Ongoing efforts to decipher the chemical composition of the asteroid sample have revealed the purest collection of organic molecules, supporting theories suggesting that biology has its roots in space.
And for more than two years now, material from the surface of the asteroid Ryugu has been delivered to Earth in a sealed capsule. Since then, researchers from around the world have worked together to study its composition to better understand how it correlates with the evolution of our solar system.
These latest discoveries highlight the connection between the carbon-based compounds found in chondrites and the chemical composition of the asteroids they originated from.
And by looking at the similarities and differences between Ryugu specimens and carbonaceous chondrite meteorites on Earth, scientists can take a fresh look at the meteorites in our collections. In other words, samples of real asteroids are useful for confirming hypotheses based on their parts reaching the surface of our planet shortly after passing through the atmosphere.
“Previous analyzes have identified organic molecules in carbonaceous chondrites, but so far we have not been able to tell whether these primordial emissions are different from those found on asteroids or not. Our work with Ryugu samples provides the first direct link between organic matter in chondrites and asteroids.”
Often referred to as the building blocks of life because of the role they play in the origin of life, the newly identified molecules include several types of amino acids that combine to create the proteins on which organisms depend.
In just 5 grams (0.18 oz) of material, about 20,000 organic molecules have been identified. These include organic compounds such as carboxylic acids, amines and aromatic hydrocarbons; Compounds that are closely related to a wide range of important molecules throughout the living world.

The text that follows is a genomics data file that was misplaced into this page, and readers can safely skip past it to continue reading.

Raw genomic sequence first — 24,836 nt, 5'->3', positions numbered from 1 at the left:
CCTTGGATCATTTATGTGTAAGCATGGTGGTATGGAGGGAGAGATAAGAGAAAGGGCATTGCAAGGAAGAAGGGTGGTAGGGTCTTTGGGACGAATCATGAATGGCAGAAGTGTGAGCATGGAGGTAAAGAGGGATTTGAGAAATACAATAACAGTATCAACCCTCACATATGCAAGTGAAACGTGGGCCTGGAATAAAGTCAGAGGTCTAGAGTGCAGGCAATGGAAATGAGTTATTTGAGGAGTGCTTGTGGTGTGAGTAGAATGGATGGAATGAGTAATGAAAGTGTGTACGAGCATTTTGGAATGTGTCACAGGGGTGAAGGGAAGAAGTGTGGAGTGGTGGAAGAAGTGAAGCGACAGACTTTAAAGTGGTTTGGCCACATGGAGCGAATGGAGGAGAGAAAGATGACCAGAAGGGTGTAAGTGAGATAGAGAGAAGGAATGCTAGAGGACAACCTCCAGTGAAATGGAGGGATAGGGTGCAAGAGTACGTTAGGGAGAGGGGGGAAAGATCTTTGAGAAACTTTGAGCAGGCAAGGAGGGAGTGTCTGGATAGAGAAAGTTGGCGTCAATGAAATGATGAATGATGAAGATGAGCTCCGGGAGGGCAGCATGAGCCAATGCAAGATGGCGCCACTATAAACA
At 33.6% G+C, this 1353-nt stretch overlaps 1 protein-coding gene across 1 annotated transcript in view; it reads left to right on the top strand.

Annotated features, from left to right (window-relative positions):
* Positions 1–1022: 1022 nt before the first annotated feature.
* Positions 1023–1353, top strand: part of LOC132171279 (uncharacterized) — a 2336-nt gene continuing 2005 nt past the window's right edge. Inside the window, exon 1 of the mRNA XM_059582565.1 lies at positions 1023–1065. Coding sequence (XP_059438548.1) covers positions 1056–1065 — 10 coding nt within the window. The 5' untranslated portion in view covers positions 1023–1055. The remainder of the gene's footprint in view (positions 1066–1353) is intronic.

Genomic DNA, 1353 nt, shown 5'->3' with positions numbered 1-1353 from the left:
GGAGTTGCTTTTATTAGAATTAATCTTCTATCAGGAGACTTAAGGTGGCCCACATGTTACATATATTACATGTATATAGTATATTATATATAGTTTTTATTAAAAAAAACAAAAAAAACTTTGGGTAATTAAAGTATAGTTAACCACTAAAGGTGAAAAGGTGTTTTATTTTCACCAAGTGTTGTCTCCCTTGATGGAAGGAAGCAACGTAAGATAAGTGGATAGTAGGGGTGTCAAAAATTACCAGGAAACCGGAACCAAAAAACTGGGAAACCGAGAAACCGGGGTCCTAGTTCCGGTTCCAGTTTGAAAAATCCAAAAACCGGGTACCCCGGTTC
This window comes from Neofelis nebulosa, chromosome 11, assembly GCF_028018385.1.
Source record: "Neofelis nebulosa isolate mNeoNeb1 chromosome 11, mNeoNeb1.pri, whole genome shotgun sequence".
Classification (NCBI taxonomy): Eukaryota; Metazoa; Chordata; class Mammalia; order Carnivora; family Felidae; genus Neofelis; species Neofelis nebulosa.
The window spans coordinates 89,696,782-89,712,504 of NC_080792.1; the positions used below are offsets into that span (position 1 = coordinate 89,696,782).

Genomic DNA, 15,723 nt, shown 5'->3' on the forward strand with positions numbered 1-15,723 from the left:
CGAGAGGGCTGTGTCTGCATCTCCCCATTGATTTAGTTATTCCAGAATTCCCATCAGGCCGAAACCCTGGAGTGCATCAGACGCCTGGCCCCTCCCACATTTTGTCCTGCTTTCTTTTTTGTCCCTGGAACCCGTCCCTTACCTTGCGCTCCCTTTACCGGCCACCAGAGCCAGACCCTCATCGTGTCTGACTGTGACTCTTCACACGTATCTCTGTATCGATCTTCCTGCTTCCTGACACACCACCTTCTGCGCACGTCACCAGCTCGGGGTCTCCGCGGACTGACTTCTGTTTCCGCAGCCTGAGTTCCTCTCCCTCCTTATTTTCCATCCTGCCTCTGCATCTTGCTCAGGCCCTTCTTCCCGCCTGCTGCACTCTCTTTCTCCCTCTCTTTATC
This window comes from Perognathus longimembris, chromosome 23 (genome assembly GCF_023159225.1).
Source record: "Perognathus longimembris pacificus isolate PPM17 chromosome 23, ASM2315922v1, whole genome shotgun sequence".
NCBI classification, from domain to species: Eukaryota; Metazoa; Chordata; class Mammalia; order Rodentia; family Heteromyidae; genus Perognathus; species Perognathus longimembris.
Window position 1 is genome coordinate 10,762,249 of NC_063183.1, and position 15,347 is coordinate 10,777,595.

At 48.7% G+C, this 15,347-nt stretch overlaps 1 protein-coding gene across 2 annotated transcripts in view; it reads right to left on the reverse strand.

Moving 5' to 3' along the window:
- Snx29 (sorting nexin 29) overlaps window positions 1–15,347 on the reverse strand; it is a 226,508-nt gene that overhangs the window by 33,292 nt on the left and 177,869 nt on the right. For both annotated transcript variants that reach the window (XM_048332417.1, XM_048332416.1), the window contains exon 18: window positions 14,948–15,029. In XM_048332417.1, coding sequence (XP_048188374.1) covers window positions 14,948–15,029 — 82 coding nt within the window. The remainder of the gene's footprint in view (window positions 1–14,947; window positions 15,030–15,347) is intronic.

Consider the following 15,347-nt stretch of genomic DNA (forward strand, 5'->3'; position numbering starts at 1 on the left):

The results support the idea that the ingredients necessary for the origin of life came to our planet in a very complex form as a result of asteroid impacts. How this organic dust could evolve into some sort of advanced chemistry remains a matter of debate, but knowing that space provides the right conditions for many related compounds to form gives scientists a good start to experiment.
Since these asteroids are essentially leftovers from when the solar system formed about 4.5 billion years ago, they can also tell us a lot about the early moments of our planet’s formation.
With the help of certain chemical determinants, including the amount of water, scientists can try to determine when and where Ryugu formed, giving us a snapshot of conditions at a particular stage in the evolution of the solar system.
“At least some of the organic material in the Ryugu samples predates the formation of the Sun and formed under very cold conditions,” says geochemist George Cody of the Carnegie Institution of Science in Washington, DC.
These new studies show the usefulness of probes that collect material from asteroids, such as the Hayabusa 2 spacecraft that recovered rocks from Ryugu. And, unlike the meteorite samples, this dust and rock has not been affected by any weathering factors as it is exposed to soil, water and air.
What’s more, trying to analyze an asteroid in space is also difficult – not least because it moves very fast and reflects little light, which limits the readings that instruments can get. In the lab, more time and attention can be devoted to extracting data from these materials.
“In the past, our research was limited to studying space rocks that came to us as a result of a collision with the Earth,” says Cody. .”
Both articles were published in the journal Science.
Source: Science Alert